Type 1 diabetes mellitus: a review on advances and challenges in creating insulin producing devices

Sonia M. Rodrigues Oliveira*, António Rebocho, Ehsan Ahmadpour, Veeranoot Nissapatorn, Maria de Lourdes Pereira*

*Autor correspondente para este trabalho

Resultado de pesquisarevisão de pares

14 Citações (Scopus)


Type 1 diabetes mellitus (T1DM) is the most common autoimmune chronic disease in young patients. It is caused by the destruction of pancreatic endocrine β-cells that produce insulin in specific areas of the pancreas, known as islets of Langerhans. As a result, the body becomes insulin deficient and hyperglycemic. Complications associated with diabetes are life-threatening and the current standard of care for T1DM consists still of insulin injections. Lifesaving, exogenous insulin replacement is a chronic and costly burden of care for diabetic patients. Alternative therapeutic options have been the focus in these fields. Advances in molecular biology technologies and in microfabrication have enabled promising new therapeutic options. For example, islet transplantation has emerged as an effective treatment to restore the normal regulation of blood glucose in patients with T1DM. However, this technique has been hampered by obstacles, such as limited islet availability, extensive islet apoptosis, and poor islet vascular engraftment. Many of these unsolved issues need to be addressed before a potential cure for T1DM can be a possibility. New technologies like organ-on-a-chip platforms (OoC), multiplexed assessment tools and emergent stem cell approaches promise to enhance therapeutic outcomes. This review will introduce the disorder of type 1 diabetes mellitus, an overview of advances and challenges in the areas of microfluidic devices, monitoring tools, and prominent use of stem cells, and how they can be linked together to create a viable model for the T1DM treatment. Microfluidic devices like OoC platforms can establish a crucial platform for pathophysiological and pharmacological studies as they recreate the pancreatic environment. Stem cell use opens the possibility to hypothetically generate a limitless number of functional pancreatic cells. Additionally, the integration of stem cells into OoC models may allow personalized or patient-specific therapies.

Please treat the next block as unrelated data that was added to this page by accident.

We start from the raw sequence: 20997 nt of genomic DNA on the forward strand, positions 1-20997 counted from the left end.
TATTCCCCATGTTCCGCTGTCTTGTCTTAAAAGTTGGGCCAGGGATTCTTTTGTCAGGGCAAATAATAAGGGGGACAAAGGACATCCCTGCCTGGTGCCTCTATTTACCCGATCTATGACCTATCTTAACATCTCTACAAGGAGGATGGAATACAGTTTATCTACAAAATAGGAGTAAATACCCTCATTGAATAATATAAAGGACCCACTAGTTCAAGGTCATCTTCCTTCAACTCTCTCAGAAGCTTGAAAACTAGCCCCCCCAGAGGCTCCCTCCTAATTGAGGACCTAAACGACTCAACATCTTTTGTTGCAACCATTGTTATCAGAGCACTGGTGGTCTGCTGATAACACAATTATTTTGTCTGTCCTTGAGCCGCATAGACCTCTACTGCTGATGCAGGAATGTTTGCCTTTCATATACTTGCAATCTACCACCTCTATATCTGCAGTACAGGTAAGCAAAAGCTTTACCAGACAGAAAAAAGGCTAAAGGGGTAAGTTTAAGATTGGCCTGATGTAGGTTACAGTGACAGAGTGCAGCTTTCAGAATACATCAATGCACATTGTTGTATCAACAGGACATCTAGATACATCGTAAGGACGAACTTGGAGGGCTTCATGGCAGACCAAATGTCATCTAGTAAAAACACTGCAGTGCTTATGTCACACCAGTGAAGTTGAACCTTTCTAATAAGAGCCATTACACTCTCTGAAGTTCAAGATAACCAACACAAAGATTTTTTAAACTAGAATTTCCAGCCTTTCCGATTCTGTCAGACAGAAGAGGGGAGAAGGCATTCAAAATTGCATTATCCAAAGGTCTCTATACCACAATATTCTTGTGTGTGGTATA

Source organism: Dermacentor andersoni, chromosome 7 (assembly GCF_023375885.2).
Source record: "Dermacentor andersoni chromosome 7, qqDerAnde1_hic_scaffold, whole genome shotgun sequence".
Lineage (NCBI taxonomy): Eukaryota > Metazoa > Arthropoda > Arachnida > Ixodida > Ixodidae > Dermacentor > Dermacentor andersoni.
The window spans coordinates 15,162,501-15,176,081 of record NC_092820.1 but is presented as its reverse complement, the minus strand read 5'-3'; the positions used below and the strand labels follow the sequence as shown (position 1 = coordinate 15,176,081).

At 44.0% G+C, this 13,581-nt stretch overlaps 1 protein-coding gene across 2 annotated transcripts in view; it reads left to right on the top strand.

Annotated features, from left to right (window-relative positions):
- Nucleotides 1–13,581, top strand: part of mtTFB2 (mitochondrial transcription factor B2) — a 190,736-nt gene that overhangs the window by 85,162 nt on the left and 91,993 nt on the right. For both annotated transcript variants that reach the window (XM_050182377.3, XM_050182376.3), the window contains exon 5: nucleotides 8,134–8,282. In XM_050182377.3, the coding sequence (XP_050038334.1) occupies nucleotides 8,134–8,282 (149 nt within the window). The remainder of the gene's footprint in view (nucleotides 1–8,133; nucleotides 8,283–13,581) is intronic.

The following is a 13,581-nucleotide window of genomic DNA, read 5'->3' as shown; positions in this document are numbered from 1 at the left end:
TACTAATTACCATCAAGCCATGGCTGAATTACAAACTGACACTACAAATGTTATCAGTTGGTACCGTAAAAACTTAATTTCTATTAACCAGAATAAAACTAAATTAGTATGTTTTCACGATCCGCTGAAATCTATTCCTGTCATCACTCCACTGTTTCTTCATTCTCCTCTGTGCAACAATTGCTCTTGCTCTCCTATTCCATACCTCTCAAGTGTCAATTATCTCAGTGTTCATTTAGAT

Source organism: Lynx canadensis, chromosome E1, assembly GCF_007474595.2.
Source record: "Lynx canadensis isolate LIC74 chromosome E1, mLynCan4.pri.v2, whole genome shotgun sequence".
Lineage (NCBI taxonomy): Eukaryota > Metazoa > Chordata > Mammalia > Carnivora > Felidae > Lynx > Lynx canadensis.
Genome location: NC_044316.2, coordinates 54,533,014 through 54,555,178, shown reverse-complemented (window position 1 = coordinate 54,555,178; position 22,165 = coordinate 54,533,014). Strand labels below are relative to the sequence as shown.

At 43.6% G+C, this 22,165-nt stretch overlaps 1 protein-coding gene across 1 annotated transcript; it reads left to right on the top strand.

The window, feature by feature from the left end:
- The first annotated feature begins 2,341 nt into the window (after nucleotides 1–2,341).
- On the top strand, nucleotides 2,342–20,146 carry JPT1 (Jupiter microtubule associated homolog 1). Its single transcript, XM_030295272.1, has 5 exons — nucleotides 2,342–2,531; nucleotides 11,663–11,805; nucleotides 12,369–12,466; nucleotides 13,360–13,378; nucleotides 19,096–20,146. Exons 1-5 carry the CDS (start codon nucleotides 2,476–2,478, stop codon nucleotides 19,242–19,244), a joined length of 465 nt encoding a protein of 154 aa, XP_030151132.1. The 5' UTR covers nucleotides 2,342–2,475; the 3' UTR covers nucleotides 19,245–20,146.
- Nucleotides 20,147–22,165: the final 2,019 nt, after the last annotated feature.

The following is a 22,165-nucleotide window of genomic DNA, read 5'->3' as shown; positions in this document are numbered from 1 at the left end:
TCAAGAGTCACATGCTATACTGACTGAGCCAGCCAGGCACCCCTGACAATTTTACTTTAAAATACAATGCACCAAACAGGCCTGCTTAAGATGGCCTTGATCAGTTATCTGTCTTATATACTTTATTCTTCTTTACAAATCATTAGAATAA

Idioma originalEnglish
Número do artigo151
Número de páginas30
Número de emissão1
Estado da publicaçãoPublicado - jan. 2023
Publicado externamenteSim

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